MadSci Network: Astronomy

Re: Does the position of the lit portion of the moon change?

Date: Wed Nov 4 17:11:22 1998
Posted By: Everett Rubel, Degree in Physics
Area of science: Astronomy
ID: 909761424.As


Thanks for your question.  

The phase of the Moon is determined by the relative positions of 
the Sun, the Moon, and the Earth.  If the Moon is between the Earth and the 
Sun, then we have a new Moon with the shadowed side of the Moon facing the 
Earth.  If the Earth is between the Moon and the Sun, then we have a full 
Moon.  For a quarter Moon, the triangle formed by the Sun, Earth, and Moon 
has a right angle in it, with the Moon either preceding the Earth in its 
orbital path or following the Earth.  This is best understood by looking at 
 a diagram or a simulation.  A good one to look at can be found at:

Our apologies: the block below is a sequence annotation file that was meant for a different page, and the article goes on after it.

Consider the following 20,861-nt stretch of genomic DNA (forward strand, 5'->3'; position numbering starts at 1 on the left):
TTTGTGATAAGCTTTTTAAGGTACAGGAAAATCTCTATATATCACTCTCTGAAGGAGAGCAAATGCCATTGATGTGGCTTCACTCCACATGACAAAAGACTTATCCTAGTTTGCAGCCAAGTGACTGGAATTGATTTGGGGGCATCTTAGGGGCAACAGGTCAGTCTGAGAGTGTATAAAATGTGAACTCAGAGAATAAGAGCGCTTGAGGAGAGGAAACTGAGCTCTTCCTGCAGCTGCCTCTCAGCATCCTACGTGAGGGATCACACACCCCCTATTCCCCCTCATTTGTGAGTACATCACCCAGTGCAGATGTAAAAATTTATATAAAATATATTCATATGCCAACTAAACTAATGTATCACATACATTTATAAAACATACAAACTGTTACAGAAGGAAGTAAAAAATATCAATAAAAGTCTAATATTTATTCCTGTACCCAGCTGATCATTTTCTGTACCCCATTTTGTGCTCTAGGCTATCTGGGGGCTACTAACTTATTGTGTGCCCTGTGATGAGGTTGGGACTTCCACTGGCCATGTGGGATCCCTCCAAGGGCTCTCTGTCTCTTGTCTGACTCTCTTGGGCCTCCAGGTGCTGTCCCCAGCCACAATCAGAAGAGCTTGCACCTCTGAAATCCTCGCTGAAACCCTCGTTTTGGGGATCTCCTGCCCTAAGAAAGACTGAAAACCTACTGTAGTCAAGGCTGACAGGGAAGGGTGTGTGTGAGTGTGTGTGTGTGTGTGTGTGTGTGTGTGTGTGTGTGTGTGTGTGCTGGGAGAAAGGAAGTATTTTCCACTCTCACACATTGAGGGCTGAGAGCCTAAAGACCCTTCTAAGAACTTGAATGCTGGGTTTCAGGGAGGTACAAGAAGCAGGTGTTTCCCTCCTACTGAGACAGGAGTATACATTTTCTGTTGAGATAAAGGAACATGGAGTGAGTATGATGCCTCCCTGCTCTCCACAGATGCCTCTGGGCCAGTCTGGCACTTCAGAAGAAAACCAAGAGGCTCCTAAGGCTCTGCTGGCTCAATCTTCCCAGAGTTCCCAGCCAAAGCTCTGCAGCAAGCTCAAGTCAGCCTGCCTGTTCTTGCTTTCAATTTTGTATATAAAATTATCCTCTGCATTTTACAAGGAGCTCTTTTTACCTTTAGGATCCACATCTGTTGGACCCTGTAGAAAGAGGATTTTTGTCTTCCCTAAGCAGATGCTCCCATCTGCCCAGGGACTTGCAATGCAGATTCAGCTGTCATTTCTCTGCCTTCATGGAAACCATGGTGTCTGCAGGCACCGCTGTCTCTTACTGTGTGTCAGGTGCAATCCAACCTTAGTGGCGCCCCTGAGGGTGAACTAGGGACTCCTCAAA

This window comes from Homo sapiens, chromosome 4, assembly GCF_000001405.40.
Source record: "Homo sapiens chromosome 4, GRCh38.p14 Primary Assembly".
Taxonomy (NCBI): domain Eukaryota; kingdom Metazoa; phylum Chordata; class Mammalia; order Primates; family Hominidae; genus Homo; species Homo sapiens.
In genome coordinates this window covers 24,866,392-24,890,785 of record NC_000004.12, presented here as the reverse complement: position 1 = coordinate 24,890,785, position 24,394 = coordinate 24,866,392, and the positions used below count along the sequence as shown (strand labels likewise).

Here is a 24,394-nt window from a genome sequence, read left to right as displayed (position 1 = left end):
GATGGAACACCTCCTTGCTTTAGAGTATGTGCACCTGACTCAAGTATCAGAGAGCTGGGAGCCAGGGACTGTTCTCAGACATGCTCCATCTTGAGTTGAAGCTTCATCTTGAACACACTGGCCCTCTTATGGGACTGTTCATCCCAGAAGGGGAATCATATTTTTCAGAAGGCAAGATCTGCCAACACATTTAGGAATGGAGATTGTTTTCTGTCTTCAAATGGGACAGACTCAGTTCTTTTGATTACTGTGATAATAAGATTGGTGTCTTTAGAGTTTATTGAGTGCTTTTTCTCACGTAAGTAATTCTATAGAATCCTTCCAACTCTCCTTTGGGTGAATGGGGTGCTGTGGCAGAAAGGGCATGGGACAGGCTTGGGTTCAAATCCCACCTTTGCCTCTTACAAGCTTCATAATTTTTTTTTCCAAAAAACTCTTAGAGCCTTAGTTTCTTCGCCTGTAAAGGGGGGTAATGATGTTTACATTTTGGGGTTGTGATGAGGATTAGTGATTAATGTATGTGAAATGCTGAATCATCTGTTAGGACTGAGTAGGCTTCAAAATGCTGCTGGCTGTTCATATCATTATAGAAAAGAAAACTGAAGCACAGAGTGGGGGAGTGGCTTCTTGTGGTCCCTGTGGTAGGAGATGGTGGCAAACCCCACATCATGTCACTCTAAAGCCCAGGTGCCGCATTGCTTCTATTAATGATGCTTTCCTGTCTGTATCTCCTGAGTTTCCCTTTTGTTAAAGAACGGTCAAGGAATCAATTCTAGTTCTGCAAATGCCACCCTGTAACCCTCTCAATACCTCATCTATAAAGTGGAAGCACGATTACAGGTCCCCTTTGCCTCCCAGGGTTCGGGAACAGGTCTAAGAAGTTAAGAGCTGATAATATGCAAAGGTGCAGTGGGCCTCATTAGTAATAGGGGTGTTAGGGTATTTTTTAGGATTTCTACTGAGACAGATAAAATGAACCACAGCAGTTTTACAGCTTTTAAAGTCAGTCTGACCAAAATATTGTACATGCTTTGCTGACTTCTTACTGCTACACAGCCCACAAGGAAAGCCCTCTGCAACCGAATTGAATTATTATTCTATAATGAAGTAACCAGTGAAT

There is one additional factor that determines how a phase of the Moon will 
 appear to a person standing on the Earth. This is the person's position on 
the Earth.  The phase shape and orientation is fixed for a given time, but 
the orientation of the observer is not.  A person standing at the North 
Pole would see an inverted Moon and phase compared to a person standing at 
the South Pole.   A person at the Equator would see a Moon phase rotated 90 
degrees compared to a person at a pole.  Observers at a pole of the Earth 
would always see the cresent Moon with the points aligned nearly vertically 
with the horizon.  Observers at the Equator would always see the cresent 
Moon with the points aligned nearly horizontally with the horizon.  The 
appearance is complicated by the fact that the Moon's orbit is tilted a few 
degree with respect to the Equator.

Since you are in Florida, which is fairly close to the Equator, you will 
tend to see the bottom or top half of the quarter Moon lit.  If you were in 
Alaska, you would tend to see the quarter Moon oriented with the left or 
right side lit.  It would be the same Moon, but you would be standing 
"sideways" in one place compared to the other.

Best regards,

Everett Rubel

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